Nativity receives Innovations in Catholic Education Award

Baking is one of the Elective Week offerings at Nativity School, one of 12 recipients of the 2014 Innovations in Catholic Education Awards.

“We’re just a little school in El Monte so getting this national attention is such an honor,” says Sister of St. Louis Stacy Reineman, principal at Nativity Elementary School, one of 12 recipients of the 2014 Innovations in Catholic Education Awards from Today’s Catholic Teacher.

A special insert in the March issue of the magazine featured the 12 honorees. The awards will be presented during the NCEA National Convention in Pittsburgh later this month.

Nativity was selected to receive the award in the category “Innovation in Curriculum and Instruction” based on its popular Electives Week program, now in its third year.

The idea for Electives Week came three years ago when the Archdiocese of Los Angeles strongly encouraged elementary schools to add 20 days to their school calendars. Nativity added 10 days to their school year with plans of adding more in the years to come.

Sister Reineman decided to use five of those days for electives where teachers offer different educational “servings” (she presented popular classes in photography and in balloon art/twisting). Middle school students had options throughout the day, while the lower grades stayed together as a class and rotated through various subjects.

Students chose between a host of engaging and intellectually stimulating activities including such offerings as boot camp, science “Myth Busters,” embroidery (“quite popular with the boys this year,” says Sister Reineman) and — for the first time this year — a weeklong retreat for middle grade students which was well attended.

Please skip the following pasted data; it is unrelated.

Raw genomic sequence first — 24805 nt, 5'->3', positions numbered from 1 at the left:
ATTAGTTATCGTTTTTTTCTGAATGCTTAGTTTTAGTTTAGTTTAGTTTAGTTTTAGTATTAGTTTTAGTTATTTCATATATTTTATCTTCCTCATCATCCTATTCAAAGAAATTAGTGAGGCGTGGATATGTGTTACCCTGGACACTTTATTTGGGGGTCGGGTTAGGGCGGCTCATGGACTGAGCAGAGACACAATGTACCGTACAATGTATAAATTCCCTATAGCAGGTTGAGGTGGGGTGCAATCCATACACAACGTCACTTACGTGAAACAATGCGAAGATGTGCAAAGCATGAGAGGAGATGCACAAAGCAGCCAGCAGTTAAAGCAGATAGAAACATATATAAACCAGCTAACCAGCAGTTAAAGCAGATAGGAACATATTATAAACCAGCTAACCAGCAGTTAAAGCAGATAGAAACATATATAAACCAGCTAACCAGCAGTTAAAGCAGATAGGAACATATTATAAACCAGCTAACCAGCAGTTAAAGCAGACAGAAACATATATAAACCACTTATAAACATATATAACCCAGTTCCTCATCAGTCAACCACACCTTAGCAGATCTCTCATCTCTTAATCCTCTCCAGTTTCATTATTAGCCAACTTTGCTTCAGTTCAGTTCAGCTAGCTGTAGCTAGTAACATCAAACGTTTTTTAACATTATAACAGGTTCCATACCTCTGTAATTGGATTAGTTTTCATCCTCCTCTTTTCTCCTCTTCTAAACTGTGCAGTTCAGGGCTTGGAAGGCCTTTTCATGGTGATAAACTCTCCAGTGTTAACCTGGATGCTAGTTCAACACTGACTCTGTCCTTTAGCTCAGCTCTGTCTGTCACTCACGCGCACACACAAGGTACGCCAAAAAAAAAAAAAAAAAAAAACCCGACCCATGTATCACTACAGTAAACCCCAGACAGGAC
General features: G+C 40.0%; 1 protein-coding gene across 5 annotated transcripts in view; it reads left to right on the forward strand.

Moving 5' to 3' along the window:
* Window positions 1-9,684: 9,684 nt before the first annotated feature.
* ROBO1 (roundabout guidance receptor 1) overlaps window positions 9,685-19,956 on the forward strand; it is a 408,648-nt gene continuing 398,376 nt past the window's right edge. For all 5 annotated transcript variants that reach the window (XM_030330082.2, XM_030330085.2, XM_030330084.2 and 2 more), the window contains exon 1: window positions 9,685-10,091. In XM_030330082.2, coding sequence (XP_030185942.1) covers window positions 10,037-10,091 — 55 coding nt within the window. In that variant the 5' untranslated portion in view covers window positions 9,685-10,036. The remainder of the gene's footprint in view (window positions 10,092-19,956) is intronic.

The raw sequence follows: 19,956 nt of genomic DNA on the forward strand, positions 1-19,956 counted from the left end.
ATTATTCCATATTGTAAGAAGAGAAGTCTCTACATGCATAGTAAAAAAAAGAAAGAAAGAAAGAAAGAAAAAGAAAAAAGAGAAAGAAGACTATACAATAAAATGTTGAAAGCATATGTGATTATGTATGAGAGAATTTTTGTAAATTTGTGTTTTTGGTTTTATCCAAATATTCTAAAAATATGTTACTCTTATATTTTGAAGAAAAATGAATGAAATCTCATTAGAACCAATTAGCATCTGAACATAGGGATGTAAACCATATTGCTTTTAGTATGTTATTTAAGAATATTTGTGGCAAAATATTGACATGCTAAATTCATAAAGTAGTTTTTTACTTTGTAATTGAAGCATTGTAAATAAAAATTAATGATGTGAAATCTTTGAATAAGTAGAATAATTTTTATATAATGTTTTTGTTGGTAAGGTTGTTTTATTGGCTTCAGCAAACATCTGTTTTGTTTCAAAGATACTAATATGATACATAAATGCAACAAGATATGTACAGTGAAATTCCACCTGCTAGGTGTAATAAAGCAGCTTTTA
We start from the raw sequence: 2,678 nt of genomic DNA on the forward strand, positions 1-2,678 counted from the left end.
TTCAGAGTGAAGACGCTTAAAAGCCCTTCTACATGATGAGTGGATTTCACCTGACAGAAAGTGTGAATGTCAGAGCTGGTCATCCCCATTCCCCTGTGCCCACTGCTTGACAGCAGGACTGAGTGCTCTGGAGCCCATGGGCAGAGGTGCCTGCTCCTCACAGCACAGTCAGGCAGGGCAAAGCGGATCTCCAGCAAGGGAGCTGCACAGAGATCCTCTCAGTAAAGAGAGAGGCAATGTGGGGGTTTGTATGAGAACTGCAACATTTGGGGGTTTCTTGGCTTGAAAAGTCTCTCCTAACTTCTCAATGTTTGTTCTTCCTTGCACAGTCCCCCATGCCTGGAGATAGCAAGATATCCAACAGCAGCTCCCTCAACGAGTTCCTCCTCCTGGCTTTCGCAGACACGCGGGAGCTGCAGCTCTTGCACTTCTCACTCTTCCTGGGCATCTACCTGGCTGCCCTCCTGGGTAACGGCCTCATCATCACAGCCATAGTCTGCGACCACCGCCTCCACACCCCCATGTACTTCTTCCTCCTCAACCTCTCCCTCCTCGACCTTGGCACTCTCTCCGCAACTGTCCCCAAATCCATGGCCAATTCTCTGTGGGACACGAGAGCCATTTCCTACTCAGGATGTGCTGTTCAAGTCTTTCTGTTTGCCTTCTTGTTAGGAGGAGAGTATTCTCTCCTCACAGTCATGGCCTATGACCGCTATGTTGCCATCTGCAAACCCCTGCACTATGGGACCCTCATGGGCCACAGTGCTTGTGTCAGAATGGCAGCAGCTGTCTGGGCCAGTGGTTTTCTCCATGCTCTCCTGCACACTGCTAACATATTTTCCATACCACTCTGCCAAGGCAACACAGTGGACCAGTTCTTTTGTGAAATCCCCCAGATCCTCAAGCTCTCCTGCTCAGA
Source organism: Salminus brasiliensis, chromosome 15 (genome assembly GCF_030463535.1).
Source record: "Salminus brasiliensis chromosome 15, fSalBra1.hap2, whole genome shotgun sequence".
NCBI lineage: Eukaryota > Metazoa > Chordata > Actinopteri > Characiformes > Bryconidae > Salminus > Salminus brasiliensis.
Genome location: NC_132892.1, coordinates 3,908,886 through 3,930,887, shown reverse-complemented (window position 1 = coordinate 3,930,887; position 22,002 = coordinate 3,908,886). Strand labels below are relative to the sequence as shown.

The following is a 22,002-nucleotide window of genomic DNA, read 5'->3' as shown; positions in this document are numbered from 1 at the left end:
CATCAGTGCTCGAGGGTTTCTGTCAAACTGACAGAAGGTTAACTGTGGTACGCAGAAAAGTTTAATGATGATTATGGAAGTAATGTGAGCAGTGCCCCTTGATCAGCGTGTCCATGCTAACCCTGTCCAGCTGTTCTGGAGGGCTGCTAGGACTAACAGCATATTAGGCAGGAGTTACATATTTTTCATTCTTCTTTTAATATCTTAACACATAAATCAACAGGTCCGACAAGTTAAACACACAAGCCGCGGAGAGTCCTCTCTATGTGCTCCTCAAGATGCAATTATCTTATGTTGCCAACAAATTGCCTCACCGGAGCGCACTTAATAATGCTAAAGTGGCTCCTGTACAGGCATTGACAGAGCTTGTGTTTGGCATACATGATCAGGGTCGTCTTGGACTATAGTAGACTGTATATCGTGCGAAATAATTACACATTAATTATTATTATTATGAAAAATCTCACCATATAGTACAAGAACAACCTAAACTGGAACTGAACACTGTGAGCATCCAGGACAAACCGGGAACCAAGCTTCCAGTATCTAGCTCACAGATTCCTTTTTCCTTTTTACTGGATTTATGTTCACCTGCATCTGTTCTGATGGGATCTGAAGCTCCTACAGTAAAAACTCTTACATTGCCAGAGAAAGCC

All baked goods made in the baking class were sold at recess and lunch time with proceeds donated to the Holy Childhood Foundation.

Exposing kids to different experiences and allowing teachers to use their talents made for a wonderful week, says Sister Reineman, adding that being recognized for their creativity was just the icing on the cake.

“I think one of the biggest lessons we have learned is that for those kids who don’t excel in traditional subjects, they find something during Electives Week that they can excel at and that’s neat,” she points out. “Especially when it’s kids who have been struggling. To see them be recognized for other talents can be just the boost they need.”


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Anthropologists tell us that father-hunger, a frustrated desire to be blessed by our own fathers, is one of the deepest hungers in the world today, especially among men. Millions of people sense that they have not received their father's blessing. Robert Bly, Robert Moore, Richard Rohr and James Hillman, among others, offer some rich insights into this.

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September 30, 2014

  • Tuesday, September 30

    Bible Study, 8:45-10:45 a.m. (Tues. to Nov. 18), Holy Trinity Church, 209 N. Hanford Ave., San Pedro. (310) 548-6535.

    Is Evil an Epidemic in Our Time? talk by Cambria Tortorelli, 10 a.m. and 7 p.m.Holy Family Church, 1527 Fremont Ave., South Pasadena; $. (626)  403-6107.

    “Fiesta for Friends of St. Francis Center,” fundraiser, 6-9 p.m., Mijares Restaurant, 145 Palmetto Dr., Pasadena. (213) 747-5347.

    “College Fair,” for HS students and their parents, 6-8 p.m., Don Bosco Tech, 1151 San Gabriel Blvd., Rosemead. (626) 940-2000.

    Bible Study, 7:30-9 p.m. (also Oct. 1, 10 a.m.-noon; year-long), St. John Vianney Church, 1345 Turnbull Canyon Rd., Hacienda Heights. (626) 330-7835.

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